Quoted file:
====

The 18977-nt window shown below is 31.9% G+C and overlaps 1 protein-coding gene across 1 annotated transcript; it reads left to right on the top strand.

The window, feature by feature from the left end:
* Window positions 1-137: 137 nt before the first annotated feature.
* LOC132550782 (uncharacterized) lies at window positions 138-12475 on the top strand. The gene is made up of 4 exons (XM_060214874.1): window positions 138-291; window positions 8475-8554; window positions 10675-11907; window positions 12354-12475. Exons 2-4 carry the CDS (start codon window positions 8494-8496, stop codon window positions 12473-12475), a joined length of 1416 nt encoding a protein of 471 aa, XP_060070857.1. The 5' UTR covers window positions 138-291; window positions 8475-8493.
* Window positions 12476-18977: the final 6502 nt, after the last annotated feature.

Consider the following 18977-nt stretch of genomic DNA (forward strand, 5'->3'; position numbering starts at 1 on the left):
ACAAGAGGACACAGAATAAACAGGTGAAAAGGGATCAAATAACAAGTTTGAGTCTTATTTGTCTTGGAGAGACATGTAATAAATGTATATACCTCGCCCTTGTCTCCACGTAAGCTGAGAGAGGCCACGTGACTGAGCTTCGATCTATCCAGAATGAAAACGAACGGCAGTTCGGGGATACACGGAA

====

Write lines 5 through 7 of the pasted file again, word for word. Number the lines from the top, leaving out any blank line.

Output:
* Window positions 12476-18977: the final 6502 nt, after the last annotated feature.

Consider the following 18977-nt stretch of genomic DNA (forward strand, 5'->3'; position numbering starts at 1 on the left):
ACAAGAGGACACAGAATAAACAGGTGAAAAGGGATCAAATAACAAGTTTGAGTCTTATTTGTCTTGGAGAGACATGTAATAAATGTATATACCTCGCCCTTGTCTCCACGTAAGCTGAGAGAGGCCACGTGACTGAGCTTCGATCTATCCAGAATGAAAACGAACGGCAGTTCGGGGATACACGGAA